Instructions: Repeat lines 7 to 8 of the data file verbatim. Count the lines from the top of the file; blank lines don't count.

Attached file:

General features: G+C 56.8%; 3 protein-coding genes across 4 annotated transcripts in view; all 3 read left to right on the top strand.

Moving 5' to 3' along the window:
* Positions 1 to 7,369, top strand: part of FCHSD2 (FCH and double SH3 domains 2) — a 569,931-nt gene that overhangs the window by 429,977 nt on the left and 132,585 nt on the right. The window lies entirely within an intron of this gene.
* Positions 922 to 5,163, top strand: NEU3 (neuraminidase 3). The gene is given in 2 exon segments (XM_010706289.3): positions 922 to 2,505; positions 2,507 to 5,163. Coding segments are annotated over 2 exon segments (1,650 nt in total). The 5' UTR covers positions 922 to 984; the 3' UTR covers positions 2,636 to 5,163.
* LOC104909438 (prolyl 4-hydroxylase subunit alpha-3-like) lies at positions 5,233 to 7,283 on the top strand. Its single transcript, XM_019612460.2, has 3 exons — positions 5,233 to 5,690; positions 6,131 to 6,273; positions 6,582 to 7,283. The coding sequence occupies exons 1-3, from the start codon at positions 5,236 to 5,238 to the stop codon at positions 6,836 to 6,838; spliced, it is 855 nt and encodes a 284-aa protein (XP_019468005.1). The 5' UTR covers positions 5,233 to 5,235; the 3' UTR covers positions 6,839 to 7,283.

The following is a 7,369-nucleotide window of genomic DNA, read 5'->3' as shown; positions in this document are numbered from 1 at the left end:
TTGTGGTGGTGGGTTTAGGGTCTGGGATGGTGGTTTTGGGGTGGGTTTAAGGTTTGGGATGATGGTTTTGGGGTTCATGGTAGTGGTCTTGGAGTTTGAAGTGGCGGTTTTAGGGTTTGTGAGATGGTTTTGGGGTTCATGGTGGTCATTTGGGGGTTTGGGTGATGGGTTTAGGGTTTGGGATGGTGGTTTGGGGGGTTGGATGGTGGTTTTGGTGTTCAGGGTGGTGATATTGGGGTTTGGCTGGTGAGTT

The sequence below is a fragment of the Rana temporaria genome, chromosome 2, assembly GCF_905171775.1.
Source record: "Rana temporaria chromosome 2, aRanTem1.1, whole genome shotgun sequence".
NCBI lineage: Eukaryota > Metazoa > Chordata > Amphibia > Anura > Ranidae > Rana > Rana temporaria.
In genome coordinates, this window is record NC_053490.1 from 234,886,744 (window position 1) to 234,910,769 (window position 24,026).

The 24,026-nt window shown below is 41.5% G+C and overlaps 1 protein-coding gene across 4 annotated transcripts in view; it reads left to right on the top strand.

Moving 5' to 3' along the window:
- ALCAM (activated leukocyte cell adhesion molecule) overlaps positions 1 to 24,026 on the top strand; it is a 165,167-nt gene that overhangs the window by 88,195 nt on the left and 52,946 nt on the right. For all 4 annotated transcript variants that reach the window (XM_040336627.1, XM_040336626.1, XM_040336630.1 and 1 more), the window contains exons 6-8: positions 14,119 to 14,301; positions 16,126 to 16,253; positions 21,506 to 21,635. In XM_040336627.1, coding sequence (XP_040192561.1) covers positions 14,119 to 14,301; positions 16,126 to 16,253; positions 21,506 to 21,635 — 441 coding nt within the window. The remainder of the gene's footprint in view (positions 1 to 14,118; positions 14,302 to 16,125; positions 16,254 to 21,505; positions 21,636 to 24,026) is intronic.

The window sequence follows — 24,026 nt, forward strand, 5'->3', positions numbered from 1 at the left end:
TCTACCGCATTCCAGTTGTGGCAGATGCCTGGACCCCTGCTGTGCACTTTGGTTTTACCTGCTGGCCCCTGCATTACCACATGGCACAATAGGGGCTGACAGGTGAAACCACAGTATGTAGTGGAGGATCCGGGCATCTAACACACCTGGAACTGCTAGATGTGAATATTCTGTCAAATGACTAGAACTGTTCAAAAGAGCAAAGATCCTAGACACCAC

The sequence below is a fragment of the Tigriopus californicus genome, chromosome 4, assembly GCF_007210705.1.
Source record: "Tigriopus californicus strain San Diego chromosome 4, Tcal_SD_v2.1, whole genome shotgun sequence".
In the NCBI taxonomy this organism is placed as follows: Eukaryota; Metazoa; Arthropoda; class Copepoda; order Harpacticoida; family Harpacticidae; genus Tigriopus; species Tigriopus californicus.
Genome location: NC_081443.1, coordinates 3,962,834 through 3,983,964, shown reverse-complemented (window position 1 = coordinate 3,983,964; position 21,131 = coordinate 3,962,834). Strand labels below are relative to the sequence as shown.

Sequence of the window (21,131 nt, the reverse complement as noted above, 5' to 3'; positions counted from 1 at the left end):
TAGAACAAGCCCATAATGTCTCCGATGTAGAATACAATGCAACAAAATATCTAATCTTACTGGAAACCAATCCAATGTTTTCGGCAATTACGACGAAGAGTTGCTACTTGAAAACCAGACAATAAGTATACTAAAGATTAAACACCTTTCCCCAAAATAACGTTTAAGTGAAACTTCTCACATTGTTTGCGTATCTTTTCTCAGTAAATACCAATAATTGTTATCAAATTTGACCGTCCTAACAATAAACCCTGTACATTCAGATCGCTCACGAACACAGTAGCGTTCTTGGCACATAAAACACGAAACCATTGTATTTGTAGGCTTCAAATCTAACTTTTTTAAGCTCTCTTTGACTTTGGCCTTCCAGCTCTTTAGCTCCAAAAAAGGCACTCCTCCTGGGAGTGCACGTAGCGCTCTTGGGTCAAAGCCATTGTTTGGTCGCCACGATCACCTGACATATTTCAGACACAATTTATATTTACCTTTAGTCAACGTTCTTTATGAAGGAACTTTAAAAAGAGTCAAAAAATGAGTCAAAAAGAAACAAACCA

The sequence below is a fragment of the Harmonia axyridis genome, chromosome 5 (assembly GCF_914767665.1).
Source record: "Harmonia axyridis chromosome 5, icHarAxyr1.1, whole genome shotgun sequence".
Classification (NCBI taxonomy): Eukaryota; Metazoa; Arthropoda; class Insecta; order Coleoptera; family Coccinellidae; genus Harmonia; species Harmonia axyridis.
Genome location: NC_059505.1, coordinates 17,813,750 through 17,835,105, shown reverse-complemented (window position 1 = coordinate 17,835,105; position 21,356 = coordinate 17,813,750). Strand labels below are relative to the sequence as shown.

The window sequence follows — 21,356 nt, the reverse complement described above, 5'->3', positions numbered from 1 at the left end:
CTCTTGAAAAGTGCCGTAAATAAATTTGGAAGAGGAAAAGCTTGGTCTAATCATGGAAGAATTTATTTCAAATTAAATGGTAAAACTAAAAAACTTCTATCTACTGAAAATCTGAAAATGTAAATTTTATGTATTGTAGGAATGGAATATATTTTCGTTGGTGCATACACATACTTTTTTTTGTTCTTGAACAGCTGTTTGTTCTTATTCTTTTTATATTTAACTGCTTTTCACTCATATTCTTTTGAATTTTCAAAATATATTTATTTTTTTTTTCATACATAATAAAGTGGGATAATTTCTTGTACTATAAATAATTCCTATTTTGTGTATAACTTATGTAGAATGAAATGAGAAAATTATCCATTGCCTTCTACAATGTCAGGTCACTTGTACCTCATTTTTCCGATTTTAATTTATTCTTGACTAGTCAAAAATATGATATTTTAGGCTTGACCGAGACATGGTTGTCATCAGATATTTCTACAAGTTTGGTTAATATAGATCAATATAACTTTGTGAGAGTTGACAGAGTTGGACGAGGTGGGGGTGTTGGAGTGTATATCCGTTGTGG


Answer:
TTGTGGTGGTGGGTTTAGGGTCTGGGATGGTGGTTTTGGGGTGGGTTTAAGGTTTGGGATGATGGTTTTGGGGTTCATGGTAGTGGTCTTGGAGTTTGAAGTGGCGGTTTTAGGGTTTGTGAGATGGTTTTGGGGTTCATGGTGGTCATTTGGGGGTTTGGGTGATGGGTTTAGGGTTTGGGATGGTGGTTTGGGGGGTTGGATGGTGGTTTTGGTGTTCAGGGTGGTGATATTGGGGTTTGGCTGGTGAGTT

The sequence below is a fragment of the Rana temporaria genome, chromosome 2, assembly GCF_905171775.1.